Anti-Gay Pols with Gay Friends

One of the annoying parts of homophobia is the over-generalized view many people have of gays and lesbians. They see the most outlandish people at the Pride Parade and think we’re all leather fetishists. They don’t see us as individuals and that allows them to lash out and discriminate. Yet when someone they like is revealed to be gay the ability to extend their personality to the larger community disappears. Why do they see the Dykes on Bikes as more representative of the community than their own friends?

The latest example is Sen. Santorum’s communications director and “trusted friend and confidant”, Robert Traynham. Traynham is the latest recipient of Michael Rogers’ Ray Cohn Award.

So all those other homos are vile; but Robert, he’s a mensch? He’s “one of the good ones”? And what makes an openly gay man, like Traynham, work for and support an anti-gay politician?

You know, Senator, I find it entirely unacceptable that MY personal life and the lives of people like me are considered fair game by bigots looking for arugments to amend my nation’s Constitution and advance their political careers.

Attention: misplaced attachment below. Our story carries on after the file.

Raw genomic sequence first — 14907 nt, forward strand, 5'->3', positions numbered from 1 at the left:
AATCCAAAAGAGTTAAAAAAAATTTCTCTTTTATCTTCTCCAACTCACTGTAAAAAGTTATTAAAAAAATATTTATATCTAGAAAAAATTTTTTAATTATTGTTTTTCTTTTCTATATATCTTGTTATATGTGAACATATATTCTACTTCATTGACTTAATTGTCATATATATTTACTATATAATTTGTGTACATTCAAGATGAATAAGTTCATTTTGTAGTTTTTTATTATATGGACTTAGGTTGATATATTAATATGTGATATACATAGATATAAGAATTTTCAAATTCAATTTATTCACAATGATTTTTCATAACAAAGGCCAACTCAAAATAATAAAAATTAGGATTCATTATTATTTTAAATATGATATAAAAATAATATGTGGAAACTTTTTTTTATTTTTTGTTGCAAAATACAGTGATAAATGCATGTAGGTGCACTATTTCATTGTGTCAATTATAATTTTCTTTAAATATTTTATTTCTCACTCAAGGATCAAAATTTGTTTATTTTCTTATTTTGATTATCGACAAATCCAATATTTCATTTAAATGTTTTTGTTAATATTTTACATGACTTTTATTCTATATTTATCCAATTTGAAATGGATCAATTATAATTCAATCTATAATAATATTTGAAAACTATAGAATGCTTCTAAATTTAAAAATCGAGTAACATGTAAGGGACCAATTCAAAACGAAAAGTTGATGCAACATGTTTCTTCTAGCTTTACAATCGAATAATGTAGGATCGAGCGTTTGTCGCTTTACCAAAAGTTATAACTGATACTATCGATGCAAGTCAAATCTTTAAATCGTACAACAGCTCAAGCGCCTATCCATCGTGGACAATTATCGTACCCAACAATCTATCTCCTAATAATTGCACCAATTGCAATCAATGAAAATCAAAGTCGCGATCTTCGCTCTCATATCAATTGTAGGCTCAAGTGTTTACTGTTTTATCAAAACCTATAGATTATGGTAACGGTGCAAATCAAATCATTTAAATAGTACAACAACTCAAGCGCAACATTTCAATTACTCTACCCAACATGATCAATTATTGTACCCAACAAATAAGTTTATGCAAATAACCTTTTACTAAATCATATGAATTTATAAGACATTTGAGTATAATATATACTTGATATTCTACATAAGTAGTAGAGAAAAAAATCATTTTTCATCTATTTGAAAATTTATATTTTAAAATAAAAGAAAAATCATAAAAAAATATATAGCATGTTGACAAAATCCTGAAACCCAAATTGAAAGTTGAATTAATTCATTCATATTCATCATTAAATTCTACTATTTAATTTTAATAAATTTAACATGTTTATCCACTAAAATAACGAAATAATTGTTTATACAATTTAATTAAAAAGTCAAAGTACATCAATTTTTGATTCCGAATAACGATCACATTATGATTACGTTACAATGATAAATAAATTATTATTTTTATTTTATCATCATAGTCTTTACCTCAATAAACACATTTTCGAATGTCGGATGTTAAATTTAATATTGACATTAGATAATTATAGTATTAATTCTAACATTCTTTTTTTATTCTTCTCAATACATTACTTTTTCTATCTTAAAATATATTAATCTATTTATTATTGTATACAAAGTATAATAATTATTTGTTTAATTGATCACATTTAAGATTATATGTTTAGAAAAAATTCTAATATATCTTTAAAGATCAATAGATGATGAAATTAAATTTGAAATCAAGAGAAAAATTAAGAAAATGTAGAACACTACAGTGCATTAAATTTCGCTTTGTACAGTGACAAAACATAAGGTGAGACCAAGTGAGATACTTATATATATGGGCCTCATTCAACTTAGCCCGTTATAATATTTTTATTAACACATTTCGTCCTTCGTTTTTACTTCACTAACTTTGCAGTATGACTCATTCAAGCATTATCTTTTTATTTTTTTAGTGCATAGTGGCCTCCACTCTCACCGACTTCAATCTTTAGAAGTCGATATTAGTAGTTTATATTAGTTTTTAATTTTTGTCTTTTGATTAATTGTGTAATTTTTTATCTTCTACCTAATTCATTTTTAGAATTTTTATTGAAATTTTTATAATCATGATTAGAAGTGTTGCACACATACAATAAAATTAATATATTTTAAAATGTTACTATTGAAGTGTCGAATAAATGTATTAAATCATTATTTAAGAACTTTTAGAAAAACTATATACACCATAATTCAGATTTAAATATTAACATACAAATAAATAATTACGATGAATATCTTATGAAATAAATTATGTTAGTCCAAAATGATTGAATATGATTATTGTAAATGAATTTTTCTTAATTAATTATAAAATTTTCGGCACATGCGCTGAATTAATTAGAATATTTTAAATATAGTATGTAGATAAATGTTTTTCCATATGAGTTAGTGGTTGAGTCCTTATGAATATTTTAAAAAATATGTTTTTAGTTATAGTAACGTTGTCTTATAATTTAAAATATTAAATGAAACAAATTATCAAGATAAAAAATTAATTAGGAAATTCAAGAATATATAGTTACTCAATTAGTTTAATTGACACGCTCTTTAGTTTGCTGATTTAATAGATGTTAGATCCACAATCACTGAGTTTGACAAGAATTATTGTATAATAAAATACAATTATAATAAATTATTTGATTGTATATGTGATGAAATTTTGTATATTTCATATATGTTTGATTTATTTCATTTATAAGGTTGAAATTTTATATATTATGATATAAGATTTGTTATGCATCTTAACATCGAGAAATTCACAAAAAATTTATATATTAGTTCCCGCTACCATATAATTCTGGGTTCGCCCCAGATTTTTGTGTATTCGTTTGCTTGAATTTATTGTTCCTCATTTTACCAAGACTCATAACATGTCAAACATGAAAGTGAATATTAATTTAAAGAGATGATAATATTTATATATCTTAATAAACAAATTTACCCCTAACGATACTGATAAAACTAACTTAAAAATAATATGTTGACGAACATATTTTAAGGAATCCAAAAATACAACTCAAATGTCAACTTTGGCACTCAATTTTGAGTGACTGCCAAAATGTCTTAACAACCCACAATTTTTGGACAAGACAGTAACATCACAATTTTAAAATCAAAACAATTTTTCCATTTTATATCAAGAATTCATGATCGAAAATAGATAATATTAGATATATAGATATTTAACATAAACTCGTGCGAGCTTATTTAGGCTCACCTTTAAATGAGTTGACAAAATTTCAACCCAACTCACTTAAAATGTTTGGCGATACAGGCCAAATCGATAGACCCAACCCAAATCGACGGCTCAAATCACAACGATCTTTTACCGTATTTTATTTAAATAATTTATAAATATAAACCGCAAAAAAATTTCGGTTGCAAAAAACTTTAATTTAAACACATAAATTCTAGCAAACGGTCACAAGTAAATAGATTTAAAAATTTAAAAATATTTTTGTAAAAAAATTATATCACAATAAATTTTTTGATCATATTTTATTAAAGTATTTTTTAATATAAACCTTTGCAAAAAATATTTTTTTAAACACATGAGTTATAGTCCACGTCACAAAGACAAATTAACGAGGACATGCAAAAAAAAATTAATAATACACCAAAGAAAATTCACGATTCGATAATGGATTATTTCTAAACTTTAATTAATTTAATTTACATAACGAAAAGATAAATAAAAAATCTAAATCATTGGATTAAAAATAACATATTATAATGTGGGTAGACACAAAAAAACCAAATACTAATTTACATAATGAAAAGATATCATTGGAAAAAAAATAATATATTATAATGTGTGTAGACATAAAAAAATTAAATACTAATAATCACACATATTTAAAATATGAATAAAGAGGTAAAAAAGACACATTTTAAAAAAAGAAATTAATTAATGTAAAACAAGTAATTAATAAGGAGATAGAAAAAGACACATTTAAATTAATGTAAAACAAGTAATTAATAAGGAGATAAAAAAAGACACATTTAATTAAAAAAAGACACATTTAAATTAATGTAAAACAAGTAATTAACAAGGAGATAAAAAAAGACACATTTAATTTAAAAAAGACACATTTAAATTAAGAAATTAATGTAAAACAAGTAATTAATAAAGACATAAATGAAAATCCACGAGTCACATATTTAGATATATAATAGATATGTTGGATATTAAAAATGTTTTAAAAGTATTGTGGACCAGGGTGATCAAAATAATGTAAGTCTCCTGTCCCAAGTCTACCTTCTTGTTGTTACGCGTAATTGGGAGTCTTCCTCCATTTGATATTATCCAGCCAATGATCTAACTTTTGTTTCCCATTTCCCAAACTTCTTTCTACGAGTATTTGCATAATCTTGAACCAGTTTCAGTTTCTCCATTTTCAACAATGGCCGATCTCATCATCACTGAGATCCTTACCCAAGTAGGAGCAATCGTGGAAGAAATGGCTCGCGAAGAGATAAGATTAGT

Just to nitpick, it’s Roy Cohn, not Ray. And, you know, people are complex, even homophobic bigots.

One can only wonder at what level of cognitive dissonance both of these men suffer from.

Has Santorum ever said all homos are vile? Isn’t he one of the “hate the sin, love the sinner” types? I know he’s said some outlandish things about gay behavior and probably even the “gay agenda”, but has he actually ever said that gay people are vile (or something like that)? I’m not defending Santorum-- I don’t even know all that much about him. But perhaps your confusion stems from a strawman assumption on your part.

I don’t think it’s a strawman to call someone anti-gay when they explicitly state that homosexuals should never have sex.

An excerpt

Love the Sinner, Hate the Sin is a smokescreen.

The “but (s)he’s one of the good ones” routine has been around as long as bigotry.

Humans are funny sometimes.

As a Christian, there are a lot of things that I view as sinful: divorce, drunkenness, fornication, homosexuality, etc. That does not mean, however, that I can’t be friends with people who do these things. It also does not mean that I don’t do some of these things, too. Christians recognize that everyone is a sinner. To think that one cannot be a Christian and still friends with “sinners” or even non-Christians is simply wrong. If Santorum is friends with a gay person, who cares? Obviously both Santorum and that person have come to some sort of understanding that works for them. It’s not your place to judge either of them.